All of those peaks can be traced back to two things, weather and short supplies. It was low ending stocks and high prices that had farmer's chomping at the bit to hit fields running. Weather on the other hand...had another idea. Massive snow fall and spring storms soaked farm fields across the northern half of the U.S. That put planting way behind. Crops that had emerged were swallowed by standing water. At one point Ohio, had only 11% of its corn crop planted. The average for that time of year was 80%. Northeast North Dakota was no better. In Ward County alone - where the city of Minot is located – 75% of acres there remained fallow in 2011.
By early June farmers did manage to plant 92.3 million acres--the second largest crop since 1944. But that heavy snowfall and spring rains refused to let up. By May, the Missouri and Mississippi rivers were wreaking havoc from the northern plains to Louisiana. In south eastern Missouri, the Army Corps of Engineers blew a hole in the Bird's Point levee along the Mississippi. They were attempting to save the small town of Cairo, Illinois. But that decision led to flooding to about 130,000 farm acres...leaving producers to start over. The surging water left scars in the farm-land. The core has started to re-build the levee, but it's still lower than the original level which was breached. Various agencies estimate flooding stole more than three million acres in 2011.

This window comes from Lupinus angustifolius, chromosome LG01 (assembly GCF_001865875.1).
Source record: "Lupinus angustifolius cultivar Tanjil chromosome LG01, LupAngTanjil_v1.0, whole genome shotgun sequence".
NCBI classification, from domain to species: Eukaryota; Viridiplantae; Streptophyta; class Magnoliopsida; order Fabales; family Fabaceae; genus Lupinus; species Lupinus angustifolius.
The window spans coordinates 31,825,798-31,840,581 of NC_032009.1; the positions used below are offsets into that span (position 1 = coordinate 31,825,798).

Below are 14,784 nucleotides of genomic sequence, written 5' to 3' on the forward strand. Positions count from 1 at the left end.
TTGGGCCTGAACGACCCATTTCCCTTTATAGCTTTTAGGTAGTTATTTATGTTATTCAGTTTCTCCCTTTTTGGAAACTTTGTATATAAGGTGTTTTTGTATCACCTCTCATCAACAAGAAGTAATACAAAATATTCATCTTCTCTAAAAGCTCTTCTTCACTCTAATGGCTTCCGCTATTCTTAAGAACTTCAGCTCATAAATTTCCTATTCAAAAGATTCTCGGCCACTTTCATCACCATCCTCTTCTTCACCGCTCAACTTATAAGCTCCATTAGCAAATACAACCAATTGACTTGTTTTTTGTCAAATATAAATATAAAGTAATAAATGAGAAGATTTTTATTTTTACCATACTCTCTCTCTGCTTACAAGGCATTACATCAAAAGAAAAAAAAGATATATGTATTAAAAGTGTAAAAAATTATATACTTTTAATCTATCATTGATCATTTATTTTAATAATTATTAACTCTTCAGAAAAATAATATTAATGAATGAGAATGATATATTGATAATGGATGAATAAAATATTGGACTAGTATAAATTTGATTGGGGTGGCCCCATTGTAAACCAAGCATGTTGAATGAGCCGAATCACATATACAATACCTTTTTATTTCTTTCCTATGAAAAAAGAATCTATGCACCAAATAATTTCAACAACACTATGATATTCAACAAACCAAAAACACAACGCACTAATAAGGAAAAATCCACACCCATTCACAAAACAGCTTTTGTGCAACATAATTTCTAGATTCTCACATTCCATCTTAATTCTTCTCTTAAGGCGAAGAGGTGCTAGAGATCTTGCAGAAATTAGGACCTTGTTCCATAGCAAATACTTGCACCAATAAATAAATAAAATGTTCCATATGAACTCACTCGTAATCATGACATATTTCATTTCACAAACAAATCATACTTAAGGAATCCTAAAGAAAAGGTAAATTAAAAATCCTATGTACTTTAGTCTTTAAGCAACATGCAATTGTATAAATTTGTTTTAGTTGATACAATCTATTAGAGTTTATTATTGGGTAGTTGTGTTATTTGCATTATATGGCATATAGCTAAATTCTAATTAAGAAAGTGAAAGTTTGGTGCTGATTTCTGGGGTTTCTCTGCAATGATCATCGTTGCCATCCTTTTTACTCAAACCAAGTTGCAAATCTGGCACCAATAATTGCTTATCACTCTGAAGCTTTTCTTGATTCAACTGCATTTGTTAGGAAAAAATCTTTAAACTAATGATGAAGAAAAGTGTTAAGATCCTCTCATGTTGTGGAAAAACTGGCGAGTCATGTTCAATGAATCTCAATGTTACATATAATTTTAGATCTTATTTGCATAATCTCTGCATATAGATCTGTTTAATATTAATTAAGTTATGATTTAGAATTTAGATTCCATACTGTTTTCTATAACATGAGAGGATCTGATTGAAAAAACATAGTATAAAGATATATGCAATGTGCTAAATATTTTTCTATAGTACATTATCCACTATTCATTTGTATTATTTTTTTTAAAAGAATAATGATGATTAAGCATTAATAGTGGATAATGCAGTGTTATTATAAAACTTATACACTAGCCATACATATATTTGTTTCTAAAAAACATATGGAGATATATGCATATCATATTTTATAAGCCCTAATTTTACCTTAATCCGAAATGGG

While some fields were saturated others were parched. In 2011 la Nina returned and brought to the southern plains a drought--the likes of which rival the dust bowl days of the 1930's. First it was wild fires--Texas alone saw more than 20-million dollars in ag losses. That was just in April. Farmers couldn't even pump enough water to keep their withering plants alive. In Texas--one of the hardest hit, losses from the drought total more than 5 billion dollars. Record heat, record days over 100 and rain nowhere to be found. Cattlemen culled herds, or shipped cattle to greener pastures up north. More than 600,000 cattle left the state. Earlier this year regional reporter Erica Goss talked with two producers who are struggling to find feed and water for their animals.